In which I lift my finger from the ‘pause’ button

This past Friday, my interrupted career as a scientist resumed.

My first day in the lab came equipped with its own intrinsic shock absorber, coinciding as it did with the entire lab moving into a new institute – all of us newbies, on equal footing. But I was rather pleased to be the first to arrive, wandering the corridors and stairwells until I found the space, stacked with moving crates and still littered with the discarded reagents and unwanted equipment of its previous owners. I pulled up a stool and sat down to soak it all it: the empty lab, alive with possibility.

All change: the new lab moves in

The room’s history pressed down on me. The outgoing lab head was a well-known scientist, a tough act to follow and difficult to forget with the momentous surname scribbled over everything not bolted down. To judge by the silence, broken only by the hypnotic hum of fume hoods and refrigerators, I was probably the only person on the entire floor. This was it – I finally internalized that my odd career move was more or less irrevocable. At least for the foreseeable future.

And then one of the Ph.D. students arrived, followed by a post-doc, and another. The dreamlike humming was replaced with laughter and chatter: an entire lab to unpack and set to rights. We were all in it together, wondering where the cold room was, how to order notebooks, on which shelf to store this or that box. I began to accumulate new possessions: pipetting devices, pens, pipette tips, colored tape, a box of nitrile gloves, Eppendorf tubes, test-tube racks. The tools of my trade, still as familiar as my own body. I tried not to let anyone see me turning them over and over in my hands like precious artifacts as I set up my square-meter of bench space in the designated bay, negotiated with my neighbor about placement of gas burners and Vortex mixers. With no accumulated detritus of several years to unpack, like the others, I was put in charge of unloading and alphabetizing the lab chemicals, agarose to citrate to glutaraldehyde to potassium nitrate to sodium chloride to yeast extract, all lined up in neat rows. I had forgotten the way labs smell, acrid with the hundreds of substances only thinly contained. I had forgotten how many times you have to wash your hands, how an entire day can go by without actually sitting down.

Home is where you hang your Gilsons

So now I am a scientist again. How do I feel?

Strange. I lost track of how many times the new institute denizens asked me that routine question, So what lab did you come from? No straightforward way to reply, though I refined my spiel with practice, trying out this or that tack until the balance seemed right. I was amused at how many people seemed horrified: Why would you want to come back?, as if I were some prodigal representative from the World Beyond. (_The same reason you are here_, I yearned to reply but didn’t.) With only one day in the lab before the weekend, mostly spent arranging things, HR induction, touring the building, drinking cocktails with the rest of the institute, it all feels rather dreamlike now. Until I actually perform my first experiment, my occupation will probably retain this sense of being a bit hypothetical. Yet my editorial past feels equally unreal now, four years shed like a flimsy skin.

Where does this leave me? Wide-eyed, ready for whatever might come.

About Jennifer Rohn

Scientist, novelist, rock chick
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27 Responses to In which I lift my finger from the ‘pause’ button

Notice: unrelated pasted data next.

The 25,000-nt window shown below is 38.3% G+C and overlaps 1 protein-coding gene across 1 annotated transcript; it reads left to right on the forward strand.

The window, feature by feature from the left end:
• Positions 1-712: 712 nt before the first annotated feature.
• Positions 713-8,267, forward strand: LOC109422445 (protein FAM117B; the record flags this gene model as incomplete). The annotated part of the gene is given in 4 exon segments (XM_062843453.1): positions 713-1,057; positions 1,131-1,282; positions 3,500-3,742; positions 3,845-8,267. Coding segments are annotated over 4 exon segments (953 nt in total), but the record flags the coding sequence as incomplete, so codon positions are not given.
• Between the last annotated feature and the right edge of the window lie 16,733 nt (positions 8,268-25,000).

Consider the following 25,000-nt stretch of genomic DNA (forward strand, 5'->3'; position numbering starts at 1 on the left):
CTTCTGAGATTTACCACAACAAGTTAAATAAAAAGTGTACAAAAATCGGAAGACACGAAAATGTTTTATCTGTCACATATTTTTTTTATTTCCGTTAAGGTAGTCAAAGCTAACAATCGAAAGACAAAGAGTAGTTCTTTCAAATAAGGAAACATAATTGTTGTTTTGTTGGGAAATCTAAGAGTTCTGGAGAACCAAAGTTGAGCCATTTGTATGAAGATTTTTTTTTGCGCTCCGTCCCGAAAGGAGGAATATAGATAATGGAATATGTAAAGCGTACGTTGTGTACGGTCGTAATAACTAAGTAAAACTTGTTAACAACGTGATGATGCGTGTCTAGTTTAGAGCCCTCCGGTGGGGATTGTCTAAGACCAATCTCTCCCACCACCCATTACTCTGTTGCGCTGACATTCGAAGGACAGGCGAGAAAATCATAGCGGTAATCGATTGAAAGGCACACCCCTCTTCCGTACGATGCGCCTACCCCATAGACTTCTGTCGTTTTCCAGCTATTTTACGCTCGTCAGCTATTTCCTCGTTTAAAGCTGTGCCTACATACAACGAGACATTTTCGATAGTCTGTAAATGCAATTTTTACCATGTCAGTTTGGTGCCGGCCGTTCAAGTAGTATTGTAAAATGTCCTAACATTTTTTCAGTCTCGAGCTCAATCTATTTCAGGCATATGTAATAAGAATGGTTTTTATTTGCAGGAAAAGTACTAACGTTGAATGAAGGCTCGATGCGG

1. Andrew Sun says:

    I may feel better if I further put every flask of something in order and tidy the desk a bit.

  2. Jennifer Rohn says:

    Never underestimate the power of a tidy bench/workspace, Andrew. Lab feng shui could be big business!

  3. Richard P. Grant says:

    Nothing beats the pleasure of brand new Benchkote. Well, nothing that you c an do in the lab, anyway. . .

  4. Jennifer Rohn says:

    Speak for yourself, Richard!
    Benchkote…one of thing things, unfortunately, that seemed to have been lost in the move. I found myself placing small apparatuses not for maximum space efficiency but rather to cover up unsightly stains. (Who was the smart cookie who thought white could possibly be a good color for a lab work surface?)

  5. Bronwen Dekker says:

    Am feeling really nostalgic now. There were so many things I liked about the lab:
    -setting up equipment (physically handling the materials)
    -planning a new experiment
    -chatting to colleagues during the incubation times
    -the euphoria when something finally works
    Hope that you have a lot of fun being a real scientist again.

  6. Jennifer Rohn says:

    Thanks, Bronwen. The first challenge will be getting the tissue culture up and running. And more generally, moving into a new lab is bit overwhelming – so much stuff and no clear idea yet where everything should go! I am really looking forward to doing my first experiment but it may not be until next week at this rate…

  7. Richard P. Grant says:

    I would only, ever speak for myself, Jen grin.
    If you need any cell culture advice and are too embarrassed to ask your new colleagues, you know where I live.

  8. Jennifer Rohn says:

    What’s that dark circular space in the middle of the cell where the DNA lives?
    My new colleagues, I should have mentioned, are all being very supportive, despite the fact that I keep forgetting silly things, such as how many millimeters long a standard culture dish is and what some of the reagents are called. I seem to have some mystique in that they are all fly people and they are keen to know more about mammalian techniques. I may not remember what things are called, by gum, but I still know how to do…things with the…thingies.

  9. Richard P. Grant says:

    What’s that dark circular space in the middle of the cell where the DNA lives?

  10. Jennifer Rohn says: